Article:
But sometimes, even a personal rocket propulsion system isn't enough to get you out of tight spots. Luckily, you have another tool at your disposal; the Phase-Shifter.

With the tunnel behind you blocked by the 'bot, you start searching for another way out. Your gaze drifts up towards the ceiling. It's of a different material than the granite floors. Perhaps...

Jetpack (PC) image

You fire your jetpack again, carrying you up to the top of the cavern, and reach for the phase emitter control hanging from your right. As your fuel reserves drain steadily, you quickly aim the emitter and depress the trigger, sending sparks flying as the familiar blue beam dances across the rockface.

The phase-shifter allows you to drill through most walls, floors and ceilings, allowing you to circumvent obstacles that would otherwise be in your path. It takes anywhere from one to six seconds to work depending on what you're using it on, which may not sounds like a lot but it's more than enough time for a Trackerbot to sneak up behind you and blast you in the arse.

Once you've broken through a tile (yeah, the shifter only works on one tile at a time), you have about four seconds to move through before it regenerates - and if you're still there when it does, it's game over. The crafty adventurer, though, will use this to set traps and imprison otherwise harmful enemies inside cocoons of rock, where they will bother you no more.

At last the shifter breaks through, and you soar upward through the hole in the rock. The exit is in sight. You can see the light streaming in through the doorway. A squadron of Batbots move upward to attack you from below. You thumb the throttle to escape, racing towards the doorway as the winged machines draw closer.

A red light blinks. You curse.

Your fuel tanks empty, the jetpack sputters and gives out. You plummet briefly for a few seconds before the 'bots catch you and rip you to bloody shreds.

Jetpack (PC) image

Most of the levels are quite challenging, and require quick reflexes and fast thinking to survive. Myself, I currently can't make it past twelve on this run through. I think I once made it all the way to twenty-three.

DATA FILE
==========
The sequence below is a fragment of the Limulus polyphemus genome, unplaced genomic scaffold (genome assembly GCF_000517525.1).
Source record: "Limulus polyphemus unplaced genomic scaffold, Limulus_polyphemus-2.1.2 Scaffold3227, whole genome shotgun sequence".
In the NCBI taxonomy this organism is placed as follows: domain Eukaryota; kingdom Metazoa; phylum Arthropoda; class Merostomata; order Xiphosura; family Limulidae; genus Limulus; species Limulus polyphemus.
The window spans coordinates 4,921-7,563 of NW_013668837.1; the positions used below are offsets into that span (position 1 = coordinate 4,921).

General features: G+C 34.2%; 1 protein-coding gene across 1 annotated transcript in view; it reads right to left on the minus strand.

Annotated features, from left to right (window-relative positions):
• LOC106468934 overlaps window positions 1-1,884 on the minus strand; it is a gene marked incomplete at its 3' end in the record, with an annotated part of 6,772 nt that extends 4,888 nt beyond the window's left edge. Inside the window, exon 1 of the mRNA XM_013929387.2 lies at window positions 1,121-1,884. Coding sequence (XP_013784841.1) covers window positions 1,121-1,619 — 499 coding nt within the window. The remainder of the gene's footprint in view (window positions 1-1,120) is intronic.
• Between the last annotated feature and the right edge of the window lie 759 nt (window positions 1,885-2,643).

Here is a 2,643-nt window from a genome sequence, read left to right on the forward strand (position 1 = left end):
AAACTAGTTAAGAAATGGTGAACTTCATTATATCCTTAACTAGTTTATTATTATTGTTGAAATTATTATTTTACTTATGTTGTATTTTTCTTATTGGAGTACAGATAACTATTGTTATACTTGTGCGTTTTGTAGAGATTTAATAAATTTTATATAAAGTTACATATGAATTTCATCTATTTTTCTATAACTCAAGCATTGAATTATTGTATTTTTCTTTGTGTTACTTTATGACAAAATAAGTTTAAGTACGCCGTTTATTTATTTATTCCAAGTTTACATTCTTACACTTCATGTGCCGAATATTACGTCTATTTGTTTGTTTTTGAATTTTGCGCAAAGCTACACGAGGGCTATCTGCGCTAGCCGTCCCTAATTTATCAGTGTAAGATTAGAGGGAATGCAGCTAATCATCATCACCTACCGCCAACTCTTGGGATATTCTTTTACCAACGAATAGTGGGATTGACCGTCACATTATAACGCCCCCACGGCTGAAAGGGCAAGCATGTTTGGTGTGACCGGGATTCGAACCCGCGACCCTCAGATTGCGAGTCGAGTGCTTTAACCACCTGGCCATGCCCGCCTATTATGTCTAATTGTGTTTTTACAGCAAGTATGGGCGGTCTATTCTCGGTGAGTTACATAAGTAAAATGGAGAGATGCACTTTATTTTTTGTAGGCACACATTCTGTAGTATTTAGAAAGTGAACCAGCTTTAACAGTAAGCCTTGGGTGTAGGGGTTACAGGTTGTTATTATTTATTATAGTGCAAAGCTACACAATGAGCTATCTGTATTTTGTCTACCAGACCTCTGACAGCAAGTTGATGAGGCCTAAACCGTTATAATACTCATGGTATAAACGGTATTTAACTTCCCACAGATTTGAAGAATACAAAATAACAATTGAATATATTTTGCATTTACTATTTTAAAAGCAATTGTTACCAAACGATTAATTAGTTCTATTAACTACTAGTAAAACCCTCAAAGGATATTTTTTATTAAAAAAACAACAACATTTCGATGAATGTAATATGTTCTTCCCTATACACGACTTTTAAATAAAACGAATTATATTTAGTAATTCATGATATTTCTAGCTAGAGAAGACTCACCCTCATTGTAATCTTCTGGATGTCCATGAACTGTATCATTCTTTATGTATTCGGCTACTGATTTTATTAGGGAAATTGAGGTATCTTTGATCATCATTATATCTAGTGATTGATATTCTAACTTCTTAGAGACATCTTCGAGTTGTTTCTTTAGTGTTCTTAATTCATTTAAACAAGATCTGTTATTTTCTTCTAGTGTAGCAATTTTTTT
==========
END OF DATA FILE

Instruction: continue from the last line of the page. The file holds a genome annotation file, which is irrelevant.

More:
Jetpack's premise might raise an eyebrow or two from the overly-critical. Treasure hunting, with jetpacks and robots, eh? No actual story, you say? But here's the thing; Jetpack was programmed by a single person, back when games were things to casually play in a few minutes while your boss isn't looking. It does not concern itself with compelling characters, breathtaking cinematics, realistic physics or flashy graphics (because even by 1993's standards, Jetpack is hardly top-of-the-line). Its sole concern is providing the player with hours of enjoyment and frustration - the good kind, mind you, not the kind where you snap your keyboard in two because of game-ruining bugs. The word of the day in this era was "simplicity", and I suspect a lot of gamers and a lot of developers have become too wrapped-up in things that are, quite frankly, luxuries.

Games today put a lot of emphasis on things like graphics engines, and not nearly enough on the game itself, resulting in lots of pretty games with either no depth or ridiculous bugs. But Jetpack is a reminder of the way things used to be, a relic of an earlier, of a different age.

Jetpack today is freeware, and I heartily recommend this to anyone. If you find yourself distressed by the skewed priorities of games today, go download it. If you want a bit of nostalgia, or long for the days of DOS gaming, go download it. If you're a graphics whore who needs to be shown that gameplay is more important than normal-mapping and bloom effect, I will give you a copy.

WilltheGreat's avatar
Featured community review by WilltheGreat (April 07, 2018)

Will is grumpy, sarcastic and Canadian. He occasionally crawls out of his igloo to cover sci-fi and strategy games. Has a love-hate relationship with cats. And the colour purple.